READING: Virginia Woolf’s, Mrs Dalloway

Some relationships require a lot, don’t you think? There is no timely and gentle unveiling of our interior or a patient knock on the door from which we can turn away. No, no, these relationships are an invasion, a real pirate-boarding with swashbuckling and cannon. There is no rest even in the corners of our minds. I’ve been thinking about these differing kinds of relationships, the gentle ones where the two are side-by-side, where the internal voice is louder and has more room and then the relationship where the two are facing, asking questions and answering back, delving into all there is.

It is Virginia Woolf’s novel, Mrs Dalloway, which presses me to consider these differences. This is something Mrs Dalloway herself, has already done so many years before as a young woman. She chose her husband, Richard, a simple, quieter man of good social standing, over Peter Walsh, a flightier, less socially acceptable and altogether more demanding proposition. And these are real decisions to be made, even if we prise away the snobbery from another time. After all, a life with a calmer sort, a less urgent more encapsulated individual can be very different from a life with someone of vigour, passing witty judgment on everyone and everything. Not only are we less sure of how we are coming across, we are required to ‘come across’. That is the thing. One might give us peace, but another might make us live.

We readers meet Clarissa Dalloway on the day of a party she is to host. Woolf places us inside her head using a stream of consciousness style. To be her and not be her is the reader’s role and at such a short distance we soon learn much. Woolf introduces us to her as she leaves the house on a June morning sometime in the 1920’s to buy flowers from a London shop and almost immediately she is reminded of Bourton, her uncle’s estate, where she spent a memorable summer long ago.  We also hear of Peter Walsh very quickly, the young man whose proposal she refused at the time.

“‘I prefer men to cauliflowers” – was that it? He must have said it at breakfast one morning when she had gone out onto the terrace — Peter Walsh. He would be back from India one of these days, June or July, she forgot which, for his letters were awfully dull; it was his sayings one remembered; his eyes, his pocket-knife, his smile, his grumpiness and when millions of things had utterly vanished – how strange it was! – a few sayings like this about cabbages.”

Woolf’s novel is full of echoes from the past. It is possible to believe Clarissa Dalloway is merely musing and happily diffident to Peter Walsh and perhaps she thinks she is, but later in his presence we know she is greatly disturbed. Peter’s ready opinions, his disdain of class, and of her when she plays her role as ‘the perfect hostess’, leave their mark.

We don’t stay only in Clarissa’s head though. Woolf places us inside up to twenty characters. Some are fleeting and some we return to. We step inside Peter Walsh and know he still loves Clarissa, even though he says he loves another.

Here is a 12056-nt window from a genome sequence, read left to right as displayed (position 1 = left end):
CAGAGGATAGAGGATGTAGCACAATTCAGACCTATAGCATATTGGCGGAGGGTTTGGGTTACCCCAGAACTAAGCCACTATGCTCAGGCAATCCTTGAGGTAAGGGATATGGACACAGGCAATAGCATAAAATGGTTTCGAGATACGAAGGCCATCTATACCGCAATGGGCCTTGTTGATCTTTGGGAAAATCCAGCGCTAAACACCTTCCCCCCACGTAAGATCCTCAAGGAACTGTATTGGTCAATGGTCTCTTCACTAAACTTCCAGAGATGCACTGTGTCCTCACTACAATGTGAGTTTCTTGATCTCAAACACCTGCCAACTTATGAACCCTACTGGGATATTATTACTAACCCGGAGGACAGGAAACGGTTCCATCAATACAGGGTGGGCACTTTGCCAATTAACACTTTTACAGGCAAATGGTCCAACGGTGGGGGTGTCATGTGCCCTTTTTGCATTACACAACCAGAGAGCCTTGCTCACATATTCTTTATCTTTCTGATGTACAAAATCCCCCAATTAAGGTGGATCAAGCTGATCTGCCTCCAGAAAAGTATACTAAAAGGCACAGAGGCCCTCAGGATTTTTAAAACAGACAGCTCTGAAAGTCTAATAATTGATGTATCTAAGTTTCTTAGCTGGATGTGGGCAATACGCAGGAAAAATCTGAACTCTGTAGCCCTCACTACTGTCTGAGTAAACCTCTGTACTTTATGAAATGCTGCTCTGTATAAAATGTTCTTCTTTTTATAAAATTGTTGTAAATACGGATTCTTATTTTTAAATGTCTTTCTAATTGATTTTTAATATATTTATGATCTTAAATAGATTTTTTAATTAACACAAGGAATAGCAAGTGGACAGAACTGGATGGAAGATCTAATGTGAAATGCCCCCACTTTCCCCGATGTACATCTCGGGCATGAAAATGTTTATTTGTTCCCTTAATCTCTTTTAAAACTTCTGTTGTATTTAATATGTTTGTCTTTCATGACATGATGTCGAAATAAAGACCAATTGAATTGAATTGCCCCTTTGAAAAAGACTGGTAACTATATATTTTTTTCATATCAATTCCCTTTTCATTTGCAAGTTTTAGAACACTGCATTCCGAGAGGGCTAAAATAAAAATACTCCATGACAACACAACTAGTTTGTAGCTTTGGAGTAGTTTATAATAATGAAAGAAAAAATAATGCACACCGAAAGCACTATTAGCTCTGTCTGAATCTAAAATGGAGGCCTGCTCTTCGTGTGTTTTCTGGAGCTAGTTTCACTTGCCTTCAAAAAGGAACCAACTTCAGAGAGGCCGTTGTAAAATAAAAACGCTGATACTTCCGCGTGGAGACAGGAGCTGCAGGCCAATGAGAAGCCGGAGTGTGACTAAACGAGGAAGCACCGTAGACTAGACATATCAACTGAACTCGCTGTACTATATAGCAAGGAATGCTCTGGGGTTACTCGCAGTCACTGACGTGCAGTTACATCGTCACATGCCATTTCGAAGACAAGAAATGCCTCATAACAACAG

“As a cloud crosses the sun, silence falls on London; and falls on the mind. Effort ceases. Time flaps on the mast. There we stop; there we stand. Rigid, the skeleton of habit alone upholds the human frame. Where there is nothing, Peter Walsh said to himself; feeling hollowed out, utterly empty within. Clarissa refused me, he thought. He stood there thinking, Clarissa refused me.”

It is beautiful writing. Woolf shows us disappointment and makes us feel it to an almost uncomfortable degree, damn her.

We also meet Richard, her husband:
“Here he was walking across London to say to Clarissa in so many words that he loved her. Which one never does say, he thought. Partly one’s lazy; partly one’s shy.”

And how true this is. Woolf nails that point when our courage leaves us.

There is Sally Seaton, an old friend of Clarissa’s, who pushed boundaries and whose kiss left a young Clarissa spellbound:”But the charm was overpowering, to her at least, so that she could remember standing in her bedroom at the top of the house holding the hot-water can in her hand and saying aloud, ‘She is beneath this roof…She is beneath this roof!'”

Woolf also serves us up the parallel storyline of Septimus Warren Smith, who suffers from shell shock from his time as a soldier in WW1. Septimus lives very much within himself, traumatised as he is by war and the hallucinations of his lost friend to a point where he knows he feels nothing. His Italian wife, Lucrezia, tries to engage him in the world, but fails. In Septimus, we see a character, who struggles with his own madness and the expectations of the external world.

The two story lines of Clarissa and Septimus are skilfully woven together by Woolf, with scenes from both occurring simultaneously in the public gardens. The brutish psychiatrist, Sir William Bradshaw, who tries to commit Septimus, is also a guest at the Dalloway party at the very end of the novel. That’s where it all comes to a head, but I don’t want to ruin it for you because its all too good.

So I’ll give you a little background. I read this novel in response to reading James Joyce’s Ulysses (You can find the review here). It was impossible not to considering Woolf’s open dislike of Joyce’s acclaimed work. Perhaps it was natural to throw these two authors in a room and have them duke it out. They were contemporaries who were both at the forefront of stream of consciousness writing, the art of dipping in and out of people’s thoughts with little exposition. Also both Ulysses and Mrs Dalloway take place over the course of single day, and so give a richness to the lives of their characters not often found in fiction.

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